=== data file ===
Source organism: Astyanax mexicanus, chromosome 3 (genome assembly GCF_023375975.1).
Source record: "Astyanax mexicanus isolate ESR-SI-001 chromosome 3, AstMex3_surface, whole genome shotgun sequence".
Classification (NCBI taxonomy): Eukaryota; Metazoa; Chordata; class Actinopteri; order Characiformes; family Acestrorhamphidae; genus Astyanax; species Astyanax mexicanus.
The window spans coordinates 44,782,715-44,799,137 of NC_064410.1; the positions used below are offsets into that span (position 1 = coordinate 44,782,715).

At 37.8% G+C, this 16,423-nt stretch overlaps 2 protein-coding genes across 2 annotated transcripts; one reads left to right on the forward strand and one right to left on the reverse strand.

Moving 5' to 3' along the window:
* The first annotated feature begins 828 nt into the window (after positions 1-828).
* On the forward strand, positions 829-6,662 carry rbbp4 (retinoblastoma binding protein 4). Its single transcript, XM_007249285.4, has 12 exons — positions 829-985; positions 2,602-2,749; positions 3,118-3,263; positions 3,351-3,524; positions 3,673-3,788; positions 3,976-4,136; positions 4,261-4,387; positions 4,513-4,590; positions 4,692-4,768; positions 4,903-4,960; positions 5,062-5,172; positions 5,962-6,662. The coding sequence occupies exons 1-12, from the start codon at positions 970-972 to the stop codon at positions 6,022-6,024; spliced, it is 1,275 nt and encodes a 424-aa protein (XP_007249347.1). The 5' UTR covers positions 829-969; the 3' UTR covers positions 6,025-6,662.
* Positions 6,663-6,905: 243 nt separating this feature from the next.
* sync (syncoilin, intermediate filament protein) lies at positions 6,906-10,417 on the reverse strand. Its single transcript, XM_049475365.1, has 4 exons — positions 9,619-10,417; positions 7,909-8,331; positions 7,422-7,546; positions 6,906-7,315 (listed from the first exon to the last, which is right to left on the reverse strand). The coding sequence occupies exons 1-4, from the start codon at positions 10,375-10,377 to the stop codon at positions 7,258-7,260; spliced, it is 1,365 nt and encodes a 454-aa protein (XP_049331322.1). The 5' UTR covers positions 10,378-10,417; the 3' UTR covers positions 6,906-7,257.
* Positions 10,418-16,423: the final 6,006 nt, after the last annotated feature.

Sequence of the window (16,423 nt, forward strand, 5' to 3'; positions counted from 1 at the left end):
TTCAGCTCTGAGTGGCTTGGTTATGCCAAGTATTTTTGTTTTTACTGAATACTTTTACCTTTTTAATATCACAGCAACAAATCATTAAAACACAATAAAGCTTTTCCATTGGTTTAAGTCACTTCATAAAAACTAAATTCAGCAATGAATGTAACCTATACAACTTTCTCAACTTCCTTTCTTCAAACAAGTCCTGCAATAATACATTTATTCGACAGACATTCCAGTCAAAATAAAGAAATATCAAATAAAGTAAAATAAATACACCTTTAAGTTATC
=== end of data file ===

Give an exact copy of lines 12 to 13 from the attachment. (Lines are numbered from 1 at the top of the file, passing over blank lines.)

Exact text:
Sequence of the window (16,423 nt, forward strand, 5' to 3'; positions counted from 1 at the left end):
TTCAGCTCTGAGTGGCTTGGTTATGCCAAGTATTTTTGTTTTTACTGAATACTTTTACCTTTTTAATATCACAGCAACAAATCATTAAAACACAATAAAGCTTTTCCATTGGTTTAAGTCACTTCATAAAAACTAAATTCAGCAATGAATGTAACCTATACAACTTTCTCAACTTCCTTTCTTCAAACAAGTCCTGCAATAATACATTTATTCGACAGACATTCCAGTCAAAATAAAGAAATATCAAATAAAGTAAAATAAATACACCTTTAAGTTATC